The Rice CDFs with any parameter K>0 lie always below the CDF of the Rayleigh distribution for relative levels below the median. This means that deep fading occurs less frequently in a Rice channel than in a Rayleigh channel. This result is equivalent to the statement that if a dominant path (e.g., a direct LOS component) exists between the transmitter and the receiver, deep fading occurs with less probability than in a NLOS or Rayleigh scenario. Measurements have shown that Nakagami's parameter m is significantly larger than unity in many scenarios (e.g., m≈2.5 in Agrawal et al.2014 or m≈35.7 in Eluma and Arshad2013). For m>1 fading dips are also less frequent than for Rayleigh distributed signal amplitudes. As Nakagami and Rice distributions are good approximations of each other, they are most often best fits for the measurements presented in Riback et al. (2005). The measurements in Eluma and Arshad (2013) yield for the Weibull parameter α≈38.1, so the condition α>2 is significantly fulfilled in that case, which results in less deep fading than in a Rayleigh model. According to Riback et al. (2005) the Weibull distribution can imitate other distributions like the Nakagami or Rician distributions very well and furthermore also usually shows better fits than the Rayleigh distribution in the measurements presented there. For relative levels from about 25 to 0 dB below the median, the CDF of the log-normal distribution lies above the Rayleigh's CDF, meaning that fading in these levels occurs more frequently in a log-normal model than in a Rayleigh model. For relative levels lower than about −25 dB below the median, which corresponds to deep fading and usually a high outage, probability fading occurs much less frequently in a log-normal model than in a Rayleigh model. This qualitative outcome is also shown in, e.g., Rappaport and McGillem (1989) and Agrawal et al. (2014). As an interpretation, the log-normal channel model can also be considered to be less severe regarding deep fading than the Rayleigh channel model. As a conclusion the Rayleigh channel model is considered as a worst-case scenario, generally.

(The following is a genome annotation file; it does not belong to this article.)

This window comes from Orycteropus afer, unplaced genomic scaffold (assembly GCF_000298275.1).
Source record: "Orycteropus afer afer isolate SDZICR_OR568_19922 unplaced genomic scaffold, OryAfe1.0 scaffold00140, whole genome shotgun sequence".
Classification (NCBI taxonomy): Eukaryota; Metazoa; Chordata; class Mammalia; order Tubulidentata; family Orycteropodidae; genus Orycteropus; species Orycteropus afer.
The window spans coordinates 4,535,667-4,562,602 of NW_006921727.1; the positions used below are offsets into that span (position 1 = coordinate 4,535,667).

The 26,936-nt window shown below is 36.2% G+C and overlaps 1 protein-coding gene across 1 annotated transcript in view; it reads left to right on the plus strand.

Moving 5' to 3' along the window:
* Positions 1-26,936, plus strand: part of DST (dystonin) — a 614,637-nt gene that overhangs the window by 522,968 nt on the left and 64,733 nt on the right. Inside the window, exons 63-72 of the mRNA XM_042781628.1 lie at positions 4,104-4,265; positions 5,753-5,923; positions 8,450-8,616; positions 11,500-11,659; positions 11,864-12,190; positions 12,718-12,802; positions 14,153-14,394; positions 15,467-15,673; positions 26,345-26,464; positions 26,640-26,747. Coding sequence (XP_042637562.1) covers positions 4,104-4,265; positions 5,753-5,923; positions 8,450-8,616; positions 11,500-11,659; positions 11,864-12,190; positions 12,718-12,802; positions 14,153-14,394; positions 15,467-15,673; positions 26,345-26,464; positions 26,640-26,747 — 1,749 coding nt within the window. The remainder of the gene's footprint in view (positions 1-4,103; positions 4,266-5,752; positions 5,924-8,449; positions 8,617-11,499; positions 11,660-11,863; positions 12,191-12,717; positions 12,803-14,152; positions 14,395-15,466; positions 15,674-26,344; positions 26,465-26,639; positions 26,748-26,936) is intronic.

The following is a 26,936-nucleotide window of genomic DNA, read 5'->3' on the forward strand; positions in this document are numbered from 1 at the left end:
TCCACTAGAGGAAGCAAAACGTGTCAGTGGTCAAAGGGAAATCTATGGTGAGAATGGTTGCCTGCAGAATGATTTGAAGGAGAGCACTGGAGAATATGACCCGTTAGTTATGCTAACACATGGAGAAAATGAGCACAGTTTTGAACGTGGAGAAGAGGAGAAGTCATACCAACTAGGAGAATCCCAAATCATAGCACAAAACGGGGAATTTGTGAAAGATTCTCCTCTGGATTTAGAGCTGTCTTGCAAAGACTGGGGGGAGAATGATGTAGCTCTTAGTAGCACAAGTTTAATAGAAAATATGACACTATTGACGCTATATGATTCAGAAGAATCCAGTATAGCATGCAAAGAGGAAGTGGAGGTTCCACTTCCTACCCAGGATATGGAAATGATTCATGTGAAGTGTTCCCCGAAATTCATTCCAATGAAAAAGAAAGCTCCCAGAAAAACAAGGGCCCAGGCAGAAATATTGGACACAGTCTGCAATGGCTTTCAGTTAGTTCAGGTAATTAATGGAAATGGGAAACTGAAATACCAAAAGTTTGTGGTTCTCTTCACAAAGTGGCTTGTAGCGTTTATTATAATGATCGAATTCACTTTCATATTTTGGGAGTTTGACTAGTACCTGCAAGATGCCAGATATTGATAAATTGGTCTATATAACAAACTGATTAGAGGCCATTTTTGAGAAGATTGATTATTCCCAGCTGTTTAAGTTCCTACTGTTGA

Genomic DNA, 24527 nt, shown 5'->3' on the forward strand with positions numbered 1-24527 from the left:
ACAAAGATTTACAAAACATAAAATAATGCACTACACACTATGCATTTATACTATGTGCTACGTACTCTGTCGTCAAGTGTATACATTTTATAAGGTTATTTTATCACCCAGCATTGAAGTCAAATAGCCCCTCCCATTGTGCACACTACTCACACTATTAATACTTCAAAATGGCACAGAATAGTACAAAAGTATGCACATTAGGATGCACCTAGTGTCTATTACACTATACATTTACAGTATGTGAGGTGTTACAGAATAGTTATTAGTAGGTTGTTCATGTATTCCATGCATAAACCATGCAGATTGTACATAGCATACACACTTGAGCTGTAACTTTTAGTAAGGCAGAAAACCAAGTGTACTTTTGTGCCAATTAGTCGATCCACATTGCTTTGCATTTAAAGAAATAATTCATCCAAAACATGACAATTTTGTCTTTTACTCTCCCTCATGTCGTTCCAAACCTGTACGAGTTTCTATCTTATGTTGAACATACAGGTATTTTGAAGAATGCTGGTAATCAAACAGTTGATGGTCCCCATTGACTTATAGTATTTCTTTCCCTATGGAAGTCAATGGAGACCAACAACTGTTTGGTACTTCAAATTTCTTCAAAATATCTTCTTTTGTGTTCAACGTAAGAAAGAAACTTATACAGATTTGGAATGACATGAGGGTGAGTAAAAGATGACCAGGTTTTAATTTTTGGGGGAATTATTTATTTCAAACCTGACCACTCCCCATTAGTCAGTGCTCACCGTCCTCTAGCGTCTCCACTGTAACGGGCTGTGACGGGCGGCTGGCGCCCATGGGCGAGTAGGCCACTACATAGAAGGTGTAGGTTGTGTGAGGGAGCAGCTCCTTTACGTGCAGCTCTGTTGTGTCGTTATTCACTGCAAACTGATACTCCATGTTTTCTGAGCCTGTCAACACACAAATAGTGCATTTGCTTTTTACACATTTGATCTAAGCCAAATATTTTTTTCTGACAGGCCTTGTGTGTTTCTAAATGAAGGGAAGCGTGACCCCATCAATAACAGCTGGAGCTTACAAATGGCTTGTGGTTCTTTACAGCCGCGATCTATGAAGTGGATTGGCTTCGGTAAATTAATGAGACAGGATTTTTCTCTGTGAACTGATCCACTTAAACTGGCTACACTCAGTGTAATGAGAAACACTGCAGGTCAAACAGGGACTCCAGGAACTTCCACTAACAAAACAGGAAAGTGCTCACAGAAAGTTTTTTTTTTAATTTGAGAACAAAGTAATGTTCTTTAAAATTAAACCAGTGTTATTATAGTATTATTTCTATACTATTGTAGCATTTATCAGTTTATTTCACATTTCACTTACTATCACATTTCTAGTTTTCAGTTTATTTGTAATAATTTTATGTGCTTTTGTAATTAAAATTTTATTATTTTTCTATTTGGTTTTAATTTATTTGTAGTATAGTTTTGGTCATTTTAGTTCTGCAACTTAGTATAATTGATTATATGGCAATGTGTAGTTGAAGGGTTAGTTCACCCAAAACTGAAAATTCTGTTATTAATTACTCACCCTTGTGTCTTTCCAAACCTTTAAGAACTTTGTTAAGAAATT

Figure 8Generic sketch of a (half-duplex) F/TDMA communication system. The frequencies change between the frames in this example.


3 F/TDMA wireless communication protocols/systems

Figure 8 shows a generic F/TDMA communication system. Signals from the base station towards the node are denoted as downlink signals DL1 up to DLm, whereas signals from the nodes towards the BS are denoted as uplink signals UL1.1 up to ULm.n. The system in Fig. 8 is a half-duplex system, as DL and UL are transmitted alternatingly. In an F/TDMA scheme, communication is typically arranged in m frequency tracks and n time slots, as shown in Fig. 8. Additionally, a frequency hopping algorithm is often used to mitigate fading effects and to improve coexistence behavior (Cammin et al.2016; Krush et al.2016). Although the complete frequency band is used over time, only a few frequency tracks are in use during a specific communication cycle. As the focus is on narrowband systems, which typically also have a packet length well below the coherence time, the transfer function of the radio channel can be simplified to |H(fi,tj)| for a particular frequency channel i and a particular time slot j. Therefore one time-variant attenuation associated with each narrowband frequency track is sufficient to emulate the radio channel appropriately.

4 Test system setup

The concept for the test setup is based on a test equipment (TE), which comprises at least a communication partner for the EUT, a radio channel emulator (CE) to provide time- and frequency-specific attenuation, equipment to generate the signals of other system subscribers (Figs. 9 and 11), and components for RF signal distribution.